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  • Miriam Green

Out of the Closet


I finally saw Mom today after three days of being sick. I had stayed away because I didn’t want her to catch my cold. I think of her as vulnerable: a cold would knock her out. My mood, like the last of the rainy winter weather, was down and dragging.

When I walked into Mom’s home today, the staff was more excited to see me than she was. I’ve been there every day for the last two weeks, so my absence was noticeable. When I arrived, the residents were sitting in a circle kicking a large yellow ball back and forth. Mom, of course, was more interested in chatting than playing. We sat together in the circle; she leaned into me conspiratorially and told me all manner of things. When one of the nurses asked her who I was, she couldn’t say my name, though she seemed to have a sense of who I was. “That’s Mi, Mi, Miri…and me!” she said.

When I succeeded in getting her up from her chair, she exclaimed in pain that her legs were hurting. Too much sitting. Not enough exercise. I don’t know that we can really do much to change the situation. Mom is stubborn. I needed help from the staff to get her to rise out of her chair. We walked around the room and then out into the bright sunshine. I sang to her, but she didn’t really want to sing with me. She doesn’t have the focus.

I went from her place to my dad’s house to ready it for his return tonight. When I was searching for sheets for his bed, I opened a closet and saw all of Mom’s skirts. They swung silently on their hangers and I reached out to touch them one by one, the red velvet, the grey with a ruffle on the bottom. The clothes Mom wears in her home are all recent purchases—large, wide shirts, sweat pants with elastic waists, undershirts instead of bras. The clothes that formed her colorful personality are still all there in my dad’s house.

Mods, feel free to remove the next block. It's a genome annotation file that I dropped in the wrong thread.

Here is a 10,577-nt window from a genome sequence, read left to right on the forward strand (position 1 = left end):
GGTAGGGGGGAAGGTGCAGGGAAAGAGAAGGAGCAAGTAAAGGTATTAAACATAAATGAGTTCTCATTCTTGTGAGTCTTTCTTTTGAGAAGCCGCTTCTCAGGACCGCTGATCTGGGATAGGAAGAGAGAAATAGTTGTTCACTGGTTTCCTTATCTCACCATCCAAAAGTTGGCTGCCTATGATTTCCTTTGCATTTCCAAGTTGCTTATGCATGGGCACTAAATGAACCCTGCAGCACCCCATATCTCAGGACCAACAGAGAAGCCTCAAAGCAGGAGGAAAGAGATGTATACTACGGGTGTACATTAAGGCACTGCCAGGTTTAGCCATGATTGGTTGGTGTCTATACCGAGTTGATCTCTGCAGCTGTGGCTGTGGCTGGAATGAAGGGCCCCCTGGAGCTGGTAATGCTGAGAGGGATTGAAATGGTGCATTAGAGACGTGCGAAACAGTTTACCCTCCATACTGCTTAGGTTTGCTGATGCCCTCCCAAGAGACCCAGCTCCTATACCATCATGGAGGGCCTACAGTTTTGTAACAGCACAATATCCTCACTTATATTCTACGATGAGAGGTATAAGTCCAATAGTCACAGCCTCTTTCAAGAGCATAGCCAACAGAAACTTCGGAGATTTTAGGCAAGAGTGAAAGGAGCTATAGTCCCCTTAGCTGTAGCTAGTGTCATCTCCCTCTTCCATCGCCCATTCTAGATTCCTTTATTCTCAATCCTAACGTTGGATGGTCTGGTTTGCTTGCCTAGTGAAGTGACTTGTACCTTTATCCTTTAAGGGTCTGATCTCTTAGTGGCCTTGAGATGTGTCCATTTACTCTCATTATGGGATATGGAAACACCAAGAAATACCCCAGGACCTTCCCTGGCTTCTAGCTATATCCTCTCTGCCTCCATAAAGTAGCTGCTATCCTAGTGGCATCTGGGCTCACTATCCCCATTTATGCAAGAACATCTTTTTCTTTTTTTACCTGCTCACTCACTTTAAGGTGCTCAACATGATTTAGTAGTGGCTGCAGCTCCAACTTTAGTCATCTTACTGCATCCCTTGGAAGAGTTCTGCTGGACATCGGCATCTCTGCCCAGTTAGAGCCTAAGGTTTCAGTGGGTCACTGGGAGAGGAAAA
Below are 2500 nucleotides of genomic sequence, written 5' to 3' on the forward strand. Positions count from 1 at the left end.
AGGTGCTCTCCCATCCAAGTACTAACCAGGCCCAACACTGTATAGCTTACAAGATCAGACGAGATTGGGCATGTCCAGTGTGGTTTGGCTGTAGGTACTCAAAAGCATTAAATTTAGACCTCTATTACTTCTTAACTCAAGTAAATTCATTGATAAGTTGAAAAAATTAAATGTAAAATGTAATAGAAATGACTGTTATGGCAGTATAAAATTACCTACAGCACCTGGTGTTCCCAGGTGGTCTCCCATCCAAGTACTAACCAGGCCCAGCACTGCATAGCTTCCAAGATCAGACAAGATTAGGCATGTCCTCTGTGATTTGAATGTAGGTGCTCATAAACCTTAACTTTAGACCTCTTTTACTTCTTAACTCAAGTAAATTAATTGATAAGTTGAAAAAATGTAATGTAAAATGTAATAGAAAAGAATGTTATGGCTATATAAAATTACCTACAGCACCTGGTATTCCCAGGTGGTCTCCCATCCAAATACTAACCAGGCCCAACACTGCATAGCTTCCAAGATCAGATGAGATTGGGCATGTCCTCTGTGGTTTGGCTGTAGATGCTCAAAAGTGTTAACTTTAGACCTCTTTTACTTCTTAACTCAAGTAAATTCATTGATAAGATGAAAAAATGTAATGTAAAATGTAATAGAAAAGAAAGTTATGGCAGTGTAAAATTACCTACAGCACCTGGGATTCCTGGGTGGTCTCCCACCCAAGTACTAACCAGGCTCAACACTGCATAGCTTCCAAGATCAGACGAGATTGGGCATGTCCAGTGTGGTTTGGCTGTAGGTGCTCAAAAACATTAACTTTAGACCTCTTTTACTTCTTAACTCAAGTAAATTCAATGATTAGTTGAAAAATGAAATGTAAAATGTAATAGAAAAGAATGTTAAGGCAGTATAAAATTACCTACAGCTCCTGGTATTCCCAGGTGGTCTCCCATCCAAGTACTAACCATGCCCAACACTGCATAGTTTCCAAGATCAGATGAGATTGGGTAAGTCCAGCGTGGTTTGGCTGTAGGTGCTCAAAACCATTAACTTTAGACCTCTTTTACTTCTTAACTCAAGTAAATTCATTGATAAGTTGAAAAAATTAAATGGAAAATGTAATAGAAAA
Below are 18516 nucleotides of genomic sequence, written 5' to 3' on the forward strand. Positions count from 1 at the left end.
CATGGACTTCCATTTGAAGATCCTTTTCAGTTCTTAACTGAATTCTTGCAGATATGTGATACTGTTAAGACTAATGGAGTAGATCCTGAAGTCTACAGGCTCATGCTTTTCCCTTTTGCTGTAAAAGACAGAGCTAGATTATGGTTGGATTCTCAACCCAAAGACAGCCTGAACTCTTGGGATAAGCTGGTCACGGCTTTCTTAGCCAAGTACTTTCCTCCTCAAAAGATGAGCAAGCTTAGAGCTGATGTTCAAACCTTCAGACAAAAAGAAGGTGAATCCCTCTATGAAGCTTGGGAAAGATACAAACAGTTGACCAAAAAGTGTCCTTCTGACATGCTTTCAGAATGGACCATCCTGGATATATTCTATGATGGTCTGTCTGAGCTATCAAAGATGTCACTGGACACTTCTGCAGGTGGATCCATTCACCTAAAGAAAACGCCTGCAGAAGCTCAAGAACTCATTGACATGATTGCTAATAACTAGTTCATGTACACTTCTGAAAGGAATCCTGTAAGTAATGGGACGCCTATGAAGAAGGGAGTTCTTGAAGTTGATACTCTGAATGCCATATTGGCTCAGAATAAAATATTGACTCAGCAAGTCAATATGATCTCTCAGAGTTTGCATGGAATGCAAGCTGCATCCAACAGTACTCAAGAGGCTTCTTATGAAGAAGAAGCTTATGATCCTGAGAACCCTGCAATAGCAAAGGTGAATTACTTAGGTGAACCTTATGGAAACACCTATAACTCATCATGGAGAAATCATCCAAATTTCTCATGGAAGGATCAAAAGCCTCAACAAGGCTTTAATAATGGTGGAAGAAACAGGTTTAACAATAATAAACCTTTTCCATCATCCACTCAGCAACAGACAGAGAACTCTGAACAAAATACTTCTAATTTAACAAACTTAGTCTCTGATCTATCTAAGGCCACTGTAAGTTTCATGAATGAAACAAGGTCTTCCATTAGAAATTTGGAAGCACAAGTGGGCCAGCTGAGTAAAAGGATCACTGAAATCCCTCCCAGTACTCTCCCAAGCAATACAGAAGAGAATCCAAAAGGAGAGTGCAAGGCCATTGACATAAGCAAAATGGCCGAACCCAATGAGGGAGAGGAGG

And it hit me how much I have lost.

Maybe it’s time my dad and I clean out her closets. Or maybe not. I can’t decide what hurts less.

This recipe for vegetarian cholent makes me happy. It is rich in flavor and literally melts in your mouth. Great comfort food.

Cholent is a traditional winter meal that we eat on Shabbat afternoons (or chamin, as it’s called in Hebrew). There are many different recipes for cholent, though the stew generally contains meat, beans, barley, potatoes, carrots, and even whole eggs. You start this stew on Friday just before Shabbat comes in then slow cook it all night until the family sits down to a hearty lunch.

What’s unique about this vegetarian cholent is the “pudding” you make on the top, a combination of flour, oil and spices that adds texture to the dish.

Ruth’s Vegetarian Cholent

This is my friend Ruth’s recipe for cholent. And, yes, I know Passover is coming, but what better way to use your remaining flour, beans and barley than in this luscious, thick stew.

1 cup cannellini beans, presoaked and precooked

1 cup barley

2 carrots, cut in chunks

2 small potatoes, cut in chunks

1 sweet potato, cut in chunks

1 cup pumpkin, cut in chunks

2 squash, cut in chunks

6-8 garlic cloves, whole

1 large onion, chopped

1 tsp cinnamon

1 Tbsp ketchup

1 Tbps date honey (silan)

Salt and pepper to taste

Water to cover

Pudding

2 cups flour

½ to 1 cup canola oil

salt and pepper to taste

Directions:

Soak beans in water overnight, then drain and cook covered in water with 1 tsp baking soda. Cook until soft and set aside. Sauté onion and garlic in bottom of large pot. Add remaining vegetables. Add barley and beans. Cook for about 5 minutes. Add ketchup, honey and water. There should be enough liquid to cover contents of pot and allow for barley to expand while cooking. Bring to a boil then reduce to low heat. Mix pudding ingredients, adding oil until a dough forms, then roll flat with a rolling pin. Gently spread on top of veggies, etc. Cover with pot lid. Just before Shabbat comes in, transfer pot to a hot plate. Cover pot with a thick blanket (making sure blanket does not touch the surface of the hot plate) and leave to cook all night. This can also be made in a slow cooker.

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